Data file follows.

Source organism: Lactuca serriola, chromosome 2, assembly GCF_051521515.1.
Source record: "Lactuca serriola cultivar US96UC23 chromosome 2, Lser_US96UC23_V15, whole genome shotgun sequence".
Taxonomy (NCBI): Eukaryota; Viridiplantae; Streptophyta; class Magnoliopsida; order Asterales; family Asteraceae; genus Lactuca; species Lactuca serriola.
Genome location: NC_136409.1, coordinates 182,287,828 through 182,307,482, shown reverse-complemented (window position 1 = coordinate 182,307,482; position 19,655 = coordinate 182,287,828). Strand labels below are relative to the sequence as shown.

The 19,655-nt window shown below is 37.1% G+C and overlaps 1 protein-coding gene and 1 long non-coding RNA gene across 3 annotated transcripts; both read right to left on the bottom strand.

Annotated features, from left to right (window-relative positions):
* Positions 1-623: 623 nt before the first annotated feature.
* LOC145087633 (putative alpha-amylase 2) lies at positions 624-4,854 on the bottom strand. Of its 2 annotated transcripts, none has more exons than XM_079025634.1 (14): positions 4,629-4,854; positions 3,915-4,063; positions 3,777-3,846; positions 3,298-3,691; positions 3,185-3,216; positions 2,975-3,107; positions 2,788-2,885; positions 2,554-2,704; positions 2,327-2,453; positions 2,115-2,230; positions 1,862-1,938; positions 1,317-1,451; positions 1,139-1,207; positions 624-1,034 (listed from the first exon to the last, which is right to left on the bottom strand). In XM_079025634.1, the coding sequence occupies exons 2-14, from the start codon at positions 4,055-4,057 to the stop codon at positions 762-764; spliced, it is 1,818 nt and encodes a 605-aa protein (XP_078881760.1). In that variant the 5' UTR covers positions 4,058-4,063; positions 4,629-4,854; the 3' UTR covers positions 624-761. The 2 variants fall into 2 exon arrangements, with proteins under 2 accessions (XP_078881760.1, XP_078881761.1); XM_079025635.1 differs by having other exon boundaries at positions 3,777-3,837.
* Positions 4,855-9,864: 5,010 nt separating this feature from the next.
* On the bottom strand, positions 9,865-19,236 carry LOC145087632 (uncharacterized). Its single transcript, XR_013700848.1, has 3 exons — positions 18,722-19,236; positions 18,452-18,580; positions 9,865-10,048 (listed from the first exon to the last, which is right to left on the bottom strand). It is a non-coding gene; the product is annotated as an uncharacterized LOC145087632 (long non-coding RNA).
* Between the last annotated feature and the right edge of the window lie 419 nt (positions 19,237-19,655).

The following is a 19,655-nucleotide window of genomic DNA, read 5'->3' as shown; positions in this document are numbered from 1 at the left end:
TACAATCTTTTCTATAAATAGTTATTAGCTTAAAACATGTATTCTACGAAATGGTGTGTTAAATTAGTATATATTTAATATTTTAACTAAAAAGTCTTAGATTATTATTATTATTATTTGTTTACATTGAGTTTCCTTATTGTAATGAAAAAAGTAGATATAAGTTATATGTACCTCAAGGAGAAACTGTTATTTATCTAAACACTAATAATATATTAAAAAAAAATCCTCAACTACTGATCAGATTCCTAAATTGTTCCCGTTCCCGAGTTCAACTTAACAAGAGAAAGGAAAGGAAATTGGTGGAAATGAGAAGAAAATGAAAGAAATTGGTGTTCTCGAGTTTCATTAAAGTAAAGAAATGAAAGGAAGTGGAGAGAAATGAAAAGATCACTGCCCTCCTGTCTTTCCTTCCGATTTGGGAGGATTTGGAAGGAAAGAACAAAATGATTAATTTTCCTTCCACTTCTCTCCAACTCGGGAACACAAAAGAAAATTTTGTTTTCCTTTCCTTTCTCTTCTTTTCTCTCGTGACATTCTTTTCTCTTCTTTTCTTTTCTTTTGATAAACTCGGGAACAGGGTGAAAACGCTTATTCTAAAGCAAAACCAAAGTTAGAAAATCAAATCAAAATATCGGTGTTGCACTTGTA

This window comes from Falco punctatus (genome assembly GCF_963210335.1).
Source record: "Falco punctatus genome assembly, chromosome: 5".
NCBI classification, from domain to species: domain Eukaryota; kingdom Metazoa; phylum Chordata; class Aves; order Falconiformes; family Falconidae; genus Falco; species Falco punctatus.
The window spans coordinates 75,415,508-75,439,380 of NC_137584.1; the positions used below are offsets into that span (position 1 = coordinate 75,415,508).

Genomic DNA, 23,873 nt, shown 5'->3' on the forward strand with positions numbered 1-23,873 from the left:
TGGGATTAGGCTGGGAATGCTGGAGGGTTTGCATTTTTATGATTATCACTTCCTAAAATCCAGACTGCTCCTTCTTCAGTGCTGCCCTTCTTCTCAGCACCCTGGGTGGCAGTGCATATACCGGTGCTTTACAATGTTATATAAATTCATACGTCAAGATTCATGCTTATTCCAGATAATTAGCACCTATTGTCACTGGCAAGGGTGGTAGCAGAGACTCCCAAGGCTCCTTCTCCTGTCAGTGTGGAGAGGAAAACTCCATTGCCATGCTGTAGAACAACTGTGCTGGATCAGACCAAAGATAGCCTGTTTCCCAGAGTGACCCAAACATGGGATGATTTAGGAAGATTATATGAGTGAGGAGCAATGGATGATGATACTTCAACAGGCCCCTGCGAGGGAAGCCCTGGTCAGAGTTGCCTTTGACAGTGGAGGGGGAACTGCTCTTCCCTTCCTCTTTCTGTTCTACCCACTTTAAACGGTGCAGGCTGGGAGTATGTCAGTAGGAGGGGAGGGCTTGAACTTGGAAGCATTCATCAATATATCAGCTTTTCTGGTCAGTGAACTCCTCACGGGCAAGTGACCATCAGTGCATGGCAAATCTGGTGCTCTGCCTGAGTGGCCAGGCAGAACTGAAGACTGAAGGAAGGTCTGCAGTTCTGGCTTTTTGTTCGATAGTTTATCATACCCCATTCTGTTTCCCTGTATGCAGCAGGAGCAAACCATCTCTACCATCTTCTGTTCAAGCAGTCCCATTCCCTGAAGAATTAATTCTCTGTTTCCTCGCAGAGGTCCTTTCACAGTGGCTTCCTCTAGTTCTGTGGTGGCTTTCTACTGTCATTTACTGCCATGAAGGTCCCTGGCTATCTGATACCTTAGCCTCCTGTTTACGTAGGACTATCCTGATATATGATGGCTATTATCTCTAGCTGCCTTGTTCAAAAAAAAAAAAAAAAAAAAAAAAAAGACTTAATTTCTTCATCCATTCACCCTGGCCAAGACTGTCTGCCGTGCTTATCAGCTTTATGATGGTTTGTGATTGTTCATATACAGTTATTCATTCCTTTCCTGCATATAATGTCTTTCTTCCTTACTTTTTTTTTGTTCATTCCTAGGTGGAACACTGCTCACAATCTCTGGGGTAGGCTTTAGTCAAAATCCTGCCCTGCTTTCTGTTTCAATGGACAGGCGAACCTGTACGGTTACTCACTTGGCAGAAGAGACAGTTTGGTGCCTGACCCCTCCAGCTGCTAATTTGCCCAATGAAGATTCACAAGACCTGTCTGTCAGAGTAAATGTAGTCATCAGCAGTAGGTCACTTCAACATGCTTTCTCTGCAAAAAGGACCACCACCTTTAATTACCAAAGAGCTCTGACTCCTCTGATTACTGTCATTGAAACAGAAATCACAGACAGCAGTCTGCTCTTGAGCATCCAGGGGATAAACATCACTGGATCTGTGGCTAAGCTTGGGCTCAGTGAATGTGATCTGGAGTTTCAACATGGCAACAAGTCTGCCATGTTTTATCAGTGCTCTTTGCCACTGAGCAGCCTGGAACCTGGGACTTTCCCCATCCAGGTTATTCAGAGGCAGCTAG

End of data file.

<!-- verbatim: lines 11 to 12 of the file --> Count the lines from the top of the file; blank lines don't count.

* Between the last annotated feature and the right edge of the window lie 419 nt (positions 19,237-19,655).

The following is a 19,655-nucleotide window of genomic DNA, read 5'->3' as shown; positions in this document are numbered from 1 at the left end: